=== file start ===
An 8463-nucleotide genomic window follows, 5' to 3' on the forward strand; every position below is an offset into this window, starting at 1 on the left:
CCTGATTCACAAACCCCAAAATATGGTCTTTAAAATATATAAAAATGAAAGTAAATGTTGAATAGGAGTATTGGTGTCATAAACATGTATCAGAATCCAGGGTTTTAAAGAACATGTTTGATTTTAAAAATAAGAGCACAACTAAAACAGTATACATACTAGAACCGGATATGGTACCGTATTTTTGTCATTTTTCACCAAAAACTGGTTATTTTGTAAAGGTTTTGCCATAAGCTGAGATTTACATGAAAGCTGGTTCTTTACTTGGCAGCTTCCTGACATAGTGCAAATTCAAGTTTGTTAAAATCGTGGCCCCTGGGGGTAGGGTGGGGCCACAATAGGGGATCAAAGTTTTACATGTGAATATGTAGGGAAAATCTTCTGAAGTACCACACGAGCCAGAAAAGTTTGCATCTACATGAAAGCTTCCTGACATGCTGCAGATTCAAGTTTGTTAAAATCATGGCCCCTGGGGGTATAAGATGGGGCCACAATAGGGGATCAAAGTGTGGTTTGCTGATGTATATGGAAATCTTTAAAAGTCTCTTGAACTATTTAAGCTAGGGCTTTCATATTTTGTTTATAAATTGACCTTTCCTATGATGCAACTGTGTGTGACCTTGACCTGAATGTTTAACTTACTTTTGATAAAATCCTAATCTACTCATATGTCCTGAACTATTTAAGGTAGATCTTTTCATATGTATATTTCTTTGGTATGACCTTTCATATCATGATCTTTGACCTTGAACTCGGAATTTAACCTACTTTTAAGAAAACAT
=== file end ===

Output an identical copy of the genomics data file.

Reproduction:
An 8463-nucleotide genomic window follows, 5' to 3' on the forward strand; every position below is an offset into this window, starting at 1 on the left:
CCTGATTCACAAACCCCAAAATATGGTCTTTAAAATATATAAAAATGAAAGTAAATGTTGAATAGGAGTATTGGTGTCATAAACATGTATCAGAATCCAGGGTTTTAAAGAACATGTTTGATTTTAAAAATAAGAGCACAACTAAAACAGTATACATACTAGAACCGGATATGGTACCGTATTTTTGTCATTTTTCACCAAAAACTGGTTATTTTGTAAAGGTTTTGCCATAAGCTGAGATTTACATGAAAGCTGGTTCTTTACTTGGCAGCTTCCTGACATAGTGCAAATTCAAGTTTGTTAAAATCGTGGCCCCTGGGGGTAGGGTGGGGCCACAATAGGGGATCAAAGTTTTACATGTGAATATGTAGGGAAAATCTTCTGAAGTACCACACGAGCCAGAAAAGTTTGCATCTACATGAAAGCTTCCTGACATGCTGCAGATTCAAGTTTGTTAAAATCATGGCCCCTGGGGGTATAAGATGGGGCCACAATAGGGGATCAAAGTGTGGTTTGCTGATGTATATGGAAATCTTTAAAAGTCTCTTGAACTATTTAAGCTAGGGCTTTCATATTTTGTTTATAAATTGACCTTTCCTATGATGCAACTGTGTGTGACCTTGACCTGAATGTTTAACTTACTTTTGATAAAATCCTAATCTACTCATATGTCCTGAACTATTTAAGGTAGATCTTTTCATATGTATATTTCTTTGGTATGACCTTTCATATCATGATCTTTGACCTTGAACTCGGAATTTAACCTACTTTTAAGAAAACAT